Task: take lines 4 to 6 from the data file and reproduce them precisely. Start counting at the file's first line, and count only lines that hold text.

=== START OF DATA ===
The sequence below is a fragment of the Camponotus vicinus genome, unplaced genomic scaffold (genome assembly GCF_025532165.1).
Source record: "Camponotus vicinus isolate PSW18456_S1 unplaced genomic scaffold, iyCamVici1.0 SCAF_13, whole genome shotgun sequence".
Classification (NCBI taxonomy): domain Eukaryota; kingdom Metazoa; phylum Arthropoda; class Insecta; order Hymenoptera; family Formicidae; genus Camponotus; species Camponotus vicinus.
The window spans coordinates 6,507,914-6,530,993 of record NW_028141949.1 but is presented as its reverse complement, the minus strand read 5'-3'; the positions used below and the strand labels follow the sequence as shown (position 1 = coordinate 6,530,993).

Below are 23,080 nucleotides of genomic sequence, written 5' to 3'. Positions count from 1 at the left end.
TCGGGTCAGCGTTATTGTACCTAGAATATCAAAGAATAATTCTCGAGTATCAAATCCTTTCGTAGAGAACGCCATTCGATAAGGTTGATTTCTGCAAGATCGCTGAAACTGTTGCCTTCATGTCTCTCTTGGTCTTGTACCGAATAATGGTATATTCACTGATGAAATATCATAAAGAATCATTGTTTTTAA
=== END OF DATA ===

The window spans coordinates 6,507,914-6,530,993 of record NW_028141949.1 but is presented as its reverse complement, the minus strand read 5'-3'; the positions used below and the strand labels follow the sequence as shown (position 1 = coordinate 6,530,993).

Below are 23,080 nucleotides of genomic sequence, written 5' to 3'. Positions count from 1 at the left end.
TCGGGTCAGCGTTATTGTACCTAGAATATCAAAGAATAATTCTCGAGTATCAAATCCTTTCGTAGAGAACGCCATTCGATAAGGTTGATTTCTGCAAGATCGCTGAAACTGTTGCCTTCATGTCTCTCTTGGTCTTGTACCGAATAATGGTATATTCACTGATGAAATATCATAAAGAATCATTGTTTTTAA